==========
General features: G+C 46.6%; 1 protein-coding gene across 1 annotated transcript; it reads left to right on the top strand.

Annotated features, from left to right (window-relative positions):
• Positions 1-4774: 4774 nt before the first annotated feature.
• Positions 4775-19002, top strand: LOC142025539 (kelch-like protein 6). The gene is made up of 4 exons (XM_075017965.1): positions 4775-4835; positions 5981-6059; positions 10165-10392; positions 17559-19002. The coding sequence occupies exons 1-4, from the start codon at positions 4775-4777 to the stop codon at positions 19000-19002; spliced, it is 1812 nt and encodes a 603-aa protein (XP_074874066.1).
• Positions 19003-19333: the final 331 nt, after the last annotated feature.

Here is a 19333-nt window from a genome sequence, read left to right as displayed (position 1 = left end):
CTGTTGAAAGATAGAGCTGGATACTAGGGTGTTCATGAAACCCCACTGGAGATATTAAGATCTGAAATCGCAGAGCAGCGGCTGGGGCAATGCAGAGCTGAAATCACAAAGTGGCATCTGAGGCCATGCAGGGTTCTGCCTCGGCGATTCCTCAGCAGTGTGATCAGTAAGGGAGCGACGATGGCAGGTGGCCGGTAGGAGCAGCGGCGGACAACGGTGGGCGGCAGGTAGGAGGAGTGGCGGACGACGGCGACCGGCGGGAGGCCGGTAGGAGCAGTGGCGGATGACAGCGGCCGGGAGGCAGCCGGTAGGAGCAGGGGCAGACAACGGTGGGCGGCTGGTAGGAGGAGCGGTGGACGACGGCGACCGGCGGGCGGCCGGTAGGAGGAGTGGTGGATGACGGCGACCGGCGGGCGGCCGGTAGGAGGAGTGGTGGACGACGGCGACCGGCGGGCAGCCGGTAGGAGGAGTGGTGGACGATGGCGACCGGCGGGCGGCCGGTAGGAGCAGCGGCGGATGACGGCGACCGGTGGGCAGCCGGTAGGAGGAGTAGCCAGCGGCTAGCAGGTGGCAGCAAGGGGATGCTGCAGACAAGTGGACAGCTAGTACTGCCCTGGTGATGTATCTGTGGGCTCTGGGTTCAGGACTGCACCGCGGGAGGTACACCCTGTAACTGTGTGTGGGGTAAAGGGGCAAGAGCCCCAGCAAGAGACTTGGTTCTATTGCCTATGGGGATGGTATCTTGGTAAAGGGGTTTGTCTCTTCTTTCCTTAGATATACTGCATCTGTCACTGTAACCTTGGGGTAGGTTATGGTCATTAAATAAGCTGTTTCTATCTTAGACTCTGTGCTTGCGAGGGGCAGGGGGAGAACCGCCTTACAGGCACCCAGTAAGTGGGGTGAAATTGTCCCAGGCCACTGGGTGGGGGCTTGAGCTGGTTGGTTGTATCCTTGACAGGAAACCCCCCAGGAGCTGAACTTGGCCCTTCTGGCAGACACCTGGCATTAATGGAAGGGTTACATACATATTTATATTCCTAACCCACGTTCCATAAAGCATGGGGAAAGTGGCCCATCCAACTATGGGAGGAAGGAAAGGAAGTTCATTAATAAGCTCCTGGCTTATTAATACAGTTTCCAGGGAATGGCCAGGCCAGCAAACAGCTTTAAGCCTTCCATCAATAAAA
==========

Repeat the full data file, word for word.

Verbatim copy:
General features: G+C 46.6%; 1 protein-coding gene across 1 annotated transcript; it reads left to right on the top strand.

Annotated features, from left to right (window-relative positions):
• Positions 1-4774: 4774 nt before the first annotated feature.
• Positions 4775-19002, top strand: LOC142025539 (kelch-like protein 6). The gene is made up of 4 exons (XM_075017965.1): positions 4775-4835; positions 5981-6059; positions 10165-10392; positions 17559-19002. The coding sequence occupies exons 1-4, from the start codon at positions 4775-4777 to the stop codon at positions 19000-19002; spliced, it is 1812 nt and encodes a 603-aa protein (XP_074874066.1).
• Positions 19003-19333: the final 331 nt, after the last annotated feature.

Here is a 19333-nt window from a genome sequence, read left to right as displayed (position 1 = left end):
CTGTTGAAAGATAGAGCTGGATACTAGGGTGTTCATGAAACCCCACTGGAGATATTAAGATCTGAAATCGCAGAGCAGCGGCTGGGGCAATGCAGAGCTGAAATCACAAAGTGGCATCTGAGGCCATGCAGGGTTCTGCCTCGGCGATTCCTCAGCAGTGTGATCAGTAAGGGAGCGACGATGGCAGGTGGCCGGTAGGAGCAGCGGCGGACAACGGTGGGCGGCAGGTAGGAGGAGTGGCGGACGACGGCGACCGGCGGGAGGCCGGTAGGAGCAGTGGCGGATGACAGCGGCCGGGAGGCAGCCGGTAGGAGCAGGGGCAGACAACGGTGGGCGGCTGGTAGGAGGAGCGGTGGACGACGGCGACCGGCGGGCGGCCGGTAGGAGGAGTGGTGGATGACGGCGACCGGCGGGCGGCCGGTAGGAGGAGTGGTGGACGACGGCGACCGGCGGGCAGCCGGTAGGAGGAGTGGTGGACGATGGCGACCGGCGGGCGGCCGGTAGGAGCAGCGGCGGATGACGGCGACCGGTGGGCAGCCGGTAGGAGGAGTAGCCAGCGGCTAGCAGGTGGCAGCAAGGGGATGCTGCAGACAAGTGGACAGCTAGTACTGCCCTGGTGATGTATCTGTGGGCTCTGGGTTCAGGACTGCACCGCGGGAGGTACACCCTGTAACTGTGTGTGGGGTAAAGGGGCAAGAGCCCCAGCAAGAGACTTGGTTCTATTGCCTATGGGGATGGTATCTTGGTAAAGGGGTTTGTCTCTTCTTTCCTTAGATATACTGCATCTGTCACTGTAACCTTGGGGTAGGTTATGGTCATTAAATAAGCTGTTTCTATCTTAGACTCTGTGCTTGCGAGGGGCAGGGGGAGAACCGCCTTACAGGCACCCAGTAAGTGGGGTGAAATTGTCCCAGGCCACTGGGTGGGGGCTTGAGCTGGTTGGTTGTATCCTTGACAGGAAACCCCCCAGGAGCTGAACTTGGCCCTTCTGGCAGACACCTGGCATTAATGGAAGGGTTACATACATATTTATATTCCTAACCCACGTTCCATAAAGCATGGGGAAAGTGGCCCATCCAACTATGGGAGGAAGGAAAGGAAGTTCATTAATAAGCTCCTGGCTTATTAATACAGTTTCCAGGGAATGGCCAGGCCAGCAAACAGCTTTAAGCCTTCCATCAATAAAA